IAN BURKE: ICON STUDIOS’ HIDDEN TREASURE
By Daja E. Henry | The Atlanta Voice
Icon Studios is one of Atlanta’s hidden gems. Located in the city’s Berkeley Park neighborhood, the studio has been the launching pad for the careers of Canadian recording artist Justin Bieber and producer Drumma Boy.
One of its many secrets, however, is its night manager, Ian Burke.
On first glance, Burke can be easily mistaken as the guy who just locks the studio up at night.
However, as he guided us through a tour of the studio, it became aware that his role was much more elaborate. A TLC poster hangs on the walls of one of the studio’s rooms. It’s signed by former member Lisa “Left Eye” Lopes, who also wrote:
“Whaszop Ian! Without bein corny I can’t express 2 u enough how much I appreciate and thank u 4 bein there from the very beginning. I owe u a lot and will never forget where I came from.”
Burke is credited for creating the group out of his and Crystal Jones’ (the original C in TLC) idea for a tomboyish hip-hop/R&B girl group.
Before TLC, Burke started his career managing hip-hop group Arrested Development. He then went on to manage hip-hop duo Outkast and R&B group Xscape at the same time.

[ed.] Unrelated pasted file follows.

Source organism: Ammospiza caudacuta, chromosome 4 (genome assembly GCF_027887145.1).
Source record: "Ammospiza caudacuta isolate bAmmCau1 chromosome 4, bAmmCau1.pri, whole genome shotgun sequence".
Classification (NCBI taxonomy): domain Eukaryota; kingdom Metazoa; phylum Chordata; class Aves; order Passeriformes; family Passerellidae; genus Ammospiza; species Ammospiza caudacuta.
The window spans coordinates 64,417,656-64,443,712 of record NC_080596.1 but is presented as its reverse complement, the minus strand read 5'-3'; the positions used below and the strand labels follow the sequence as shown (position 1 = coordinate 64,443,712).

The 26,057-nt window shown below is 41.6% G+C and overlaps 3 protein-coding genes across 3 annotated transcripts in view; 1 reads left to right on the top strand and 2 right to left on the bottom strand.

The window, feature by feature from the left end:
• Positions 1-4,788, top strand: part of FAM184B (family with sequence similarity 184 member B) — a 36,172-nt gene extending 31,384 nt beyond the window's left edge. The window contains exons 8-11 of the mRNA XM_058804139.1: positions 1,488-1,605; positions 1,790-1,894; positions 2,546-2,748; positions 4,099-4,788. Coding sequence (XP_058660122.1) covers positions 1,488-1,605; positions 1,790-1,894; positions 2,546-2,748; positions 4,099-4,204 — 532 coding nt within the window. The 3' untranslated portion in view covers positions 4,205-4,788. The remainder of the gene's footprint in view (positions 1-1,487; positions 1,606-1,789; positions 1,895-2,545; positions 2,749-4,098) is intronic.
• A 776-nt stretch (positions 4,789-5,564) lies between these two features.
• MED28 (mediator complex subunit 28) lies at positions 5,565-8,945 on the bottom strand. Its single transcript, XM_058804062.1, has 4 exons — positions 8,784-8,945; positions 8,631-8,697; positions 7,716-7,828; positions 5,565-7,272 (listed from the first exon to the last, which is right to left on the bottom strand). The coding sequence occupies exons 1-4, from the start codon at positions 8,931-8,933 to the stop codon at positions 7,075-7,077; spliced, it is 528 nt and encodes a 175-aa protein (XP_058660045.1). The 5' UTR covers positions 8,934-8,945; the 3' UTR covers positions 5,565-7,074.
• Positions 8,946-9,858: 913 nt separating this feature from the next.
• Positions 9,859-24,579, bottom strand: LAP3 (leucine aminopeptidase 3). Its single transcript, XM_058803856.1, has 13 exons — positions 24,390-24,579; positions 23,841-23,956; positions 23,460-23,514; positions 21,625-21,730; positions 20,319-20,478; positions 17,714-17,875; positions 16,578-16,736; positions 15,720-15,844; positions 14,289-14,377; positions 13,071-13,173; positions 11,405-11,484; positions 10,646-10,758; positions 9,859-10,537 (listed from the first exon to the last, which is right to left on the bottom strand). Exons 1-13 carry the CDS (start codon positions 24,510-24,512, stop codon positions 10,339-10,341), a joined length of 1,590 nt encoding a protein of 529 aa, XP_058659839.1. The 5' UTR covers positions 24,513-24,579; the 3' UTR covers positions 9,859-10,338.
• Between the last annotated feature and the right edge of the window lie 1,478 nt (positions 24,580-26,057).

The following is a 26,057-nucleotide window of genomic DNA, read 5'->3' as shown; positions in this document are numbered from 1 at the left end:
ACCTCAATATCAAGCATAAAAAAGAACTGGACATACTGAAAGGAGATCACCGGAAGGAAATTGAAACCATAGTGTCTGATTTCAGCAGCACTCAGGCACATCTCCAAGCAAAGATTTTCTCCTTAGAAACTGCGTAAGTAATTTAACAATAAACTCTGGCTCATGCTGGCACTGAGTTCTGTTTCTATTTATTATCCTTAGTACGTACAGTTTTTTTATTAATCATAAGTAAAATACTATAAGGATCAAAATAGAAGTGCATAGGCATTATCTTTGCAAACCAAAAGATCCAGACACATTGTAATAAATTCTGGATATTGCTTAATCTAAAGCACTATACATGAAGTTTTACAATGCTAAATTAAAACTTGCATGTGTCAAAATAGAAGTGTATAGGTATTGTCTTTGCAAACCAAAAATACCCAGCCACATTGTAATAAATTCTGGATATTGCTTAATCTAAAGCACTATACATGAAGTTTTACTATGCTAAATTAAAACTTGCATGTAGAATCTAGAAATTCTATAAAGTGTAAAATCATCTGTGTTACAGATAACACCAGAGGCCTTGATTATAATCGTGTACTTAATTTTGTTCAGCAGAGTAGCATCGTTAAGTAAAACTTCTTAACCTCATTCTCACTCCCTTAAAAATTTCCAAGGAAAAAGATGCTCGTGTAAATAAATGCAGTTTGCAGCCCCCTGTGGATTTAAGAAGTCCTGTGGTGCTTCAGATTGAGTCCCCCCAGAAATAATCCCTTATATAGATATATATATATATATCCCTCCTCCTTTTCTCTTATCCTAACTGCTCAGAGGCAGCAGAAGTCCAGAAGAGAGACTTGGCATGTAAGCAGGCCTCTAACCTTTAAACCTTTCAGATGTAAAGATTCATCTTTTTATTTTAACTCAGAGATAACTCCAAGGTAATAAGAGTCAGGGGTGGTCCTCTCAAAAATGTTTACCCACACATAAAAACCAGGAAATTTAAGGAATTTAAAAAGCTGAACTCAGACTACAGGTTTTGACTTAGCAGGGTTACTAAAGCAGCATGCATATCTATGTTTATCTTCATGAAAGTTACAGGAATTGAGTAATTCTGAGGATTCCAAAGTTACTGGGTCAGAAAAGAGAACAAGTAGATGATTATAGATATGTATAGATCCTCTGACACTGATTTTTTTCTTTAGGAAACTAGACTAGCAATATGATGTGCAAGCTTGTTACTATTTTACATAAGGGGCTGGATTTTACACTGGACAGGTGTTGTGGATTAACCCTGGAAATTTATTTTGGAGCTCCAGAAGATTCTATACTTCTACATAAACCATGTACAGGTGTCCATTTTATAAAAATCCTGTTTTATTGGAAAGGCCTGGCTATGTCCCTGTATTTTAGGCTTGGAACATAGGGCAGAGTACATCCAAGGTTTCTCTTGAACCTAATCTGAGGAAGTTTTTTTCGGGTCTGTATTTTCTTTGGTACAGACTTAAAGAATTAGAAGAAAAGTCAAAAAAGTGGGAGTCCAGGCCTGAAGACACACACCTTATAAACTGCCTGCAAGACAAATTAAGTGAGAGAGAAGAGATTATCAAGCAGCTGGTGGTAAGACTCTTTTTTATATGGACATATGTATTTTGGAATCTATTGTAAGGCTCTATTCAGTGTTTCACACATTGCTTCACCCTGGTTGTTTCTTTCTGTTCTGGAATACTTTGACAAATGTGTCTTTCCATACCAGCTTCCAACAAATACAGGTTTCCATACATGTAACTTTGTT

Later, while working with Elektra records, he signed Senegalese artist Akon. Burke also signed R&B group Mista, which included eventual R&B star Bobby V.
Burke was also responsible for signing 15-year-old D-Roc of the Ying Yang Twins. He went on to head the American Society of Composers, Authors and Publishers in the Southeast.
Now, as night manager at Icon, the man who has been the start of so many careers maintains a very low profile. His work speaks for him.
DAJA E. HENRY
Daja has been an intern at the Congressional Black Caucus, the New Orleans Tribune and Where Y’at Magazine, a participant in the National Association of Black Journalists (NABJ) Student Multimedia Project, a student at the Universidad Del Mar in Oaxaca, Mexico, and briefly, a crew member at McDonald’s. Her latest read was A Mouth is Always Muzzled , detailing the effects of colonialism in Guyana and how art can be utilized in the development of a country.